De Groot is fluent in English and says he followed the post-Brexit rules by applying for a cross-border commuter permit that would allow him to work in the UK without being a resident.

Applying online was straightforward until he was asked for a photo. The next page of his application, which was reviewed by Reuters, said, “You don’t need to post any new photos,” and there was no way to upload one.

A few weeks later, his application was rejected – because he did not have a photo.

So began a labyrinthine nightmare of phone calls, emails and bureaucratic clutter. De Groot estimates he spent over 100 hours contacting government officials who he said either couldn’t help or provided conflicting information.

Some officials told him that there was a technical problem that would be resolved quickly. Others said there was no problem.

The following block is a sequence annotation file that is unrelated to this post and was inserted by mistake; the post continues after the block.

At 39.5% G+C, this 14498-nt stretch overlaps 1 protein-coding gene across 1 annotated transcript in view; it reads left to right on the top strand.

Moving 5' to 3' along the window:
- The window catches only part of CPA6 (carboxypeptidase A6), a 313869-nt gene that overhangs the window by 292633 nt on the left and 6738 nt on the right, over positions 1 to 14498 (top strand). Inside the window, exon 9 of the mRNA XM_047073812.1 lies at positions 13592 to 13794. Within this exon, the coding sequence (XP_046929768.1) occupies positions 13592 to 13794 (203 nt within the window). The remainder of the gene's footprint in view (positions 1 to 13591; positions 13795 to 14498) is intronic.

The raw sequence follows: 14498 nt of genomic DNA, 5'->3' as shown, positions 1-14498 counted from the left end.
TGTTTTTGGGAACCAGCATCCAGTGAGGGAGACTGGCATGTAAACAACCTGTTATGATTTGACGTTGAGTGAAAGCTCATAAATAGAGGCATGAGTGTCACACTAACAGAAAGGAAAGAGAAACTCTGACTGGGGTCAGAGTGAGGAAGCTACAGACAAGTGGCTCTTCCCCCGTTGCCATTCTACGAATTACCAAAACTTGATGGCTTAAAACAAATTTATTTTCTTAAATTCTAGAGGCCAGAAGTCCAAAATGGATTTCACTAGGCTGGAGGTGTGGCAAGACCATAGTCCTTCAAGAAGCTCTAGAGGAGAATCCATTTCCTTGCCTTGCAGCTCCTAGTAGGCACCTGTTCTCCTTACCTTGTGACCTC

Every time he called, de Groot said he asked the person to record his complaint. The last time he called, he said an officer had told him they had no access to individual cases, so it was impossible.

He tried to start a new application to work around the glitch, but every time he entered his passport number it was linked to his first application and he was caught in the photo upload loop.

The Home Office, the government agency that manages immigration policy, did not respond to requests for comment on de Groot’s case or the lack of physical documents proving the status of successful applicants.


In the past two decades, Britain has seen immigration unprecedented. When it was part of the EU, the bloc’s citizens had the right to live and work in the country.

The call to reduce immigration was a driving force behind the campaign for Brexit in the 2016 referendum, with supporters calling for Britain to take back control of its borders.

Most EU citizens wishing to stay must apply for settlement status before July. Others, like de Groot, need to apply for a visa to work in the UK.

Landlords, employers, the healthcare sector and other public bodies will be able to request proof of their immigration status from EU citizens starting next month.

The Home Office has a reputation for acting aggressively against those who do not have the correct records.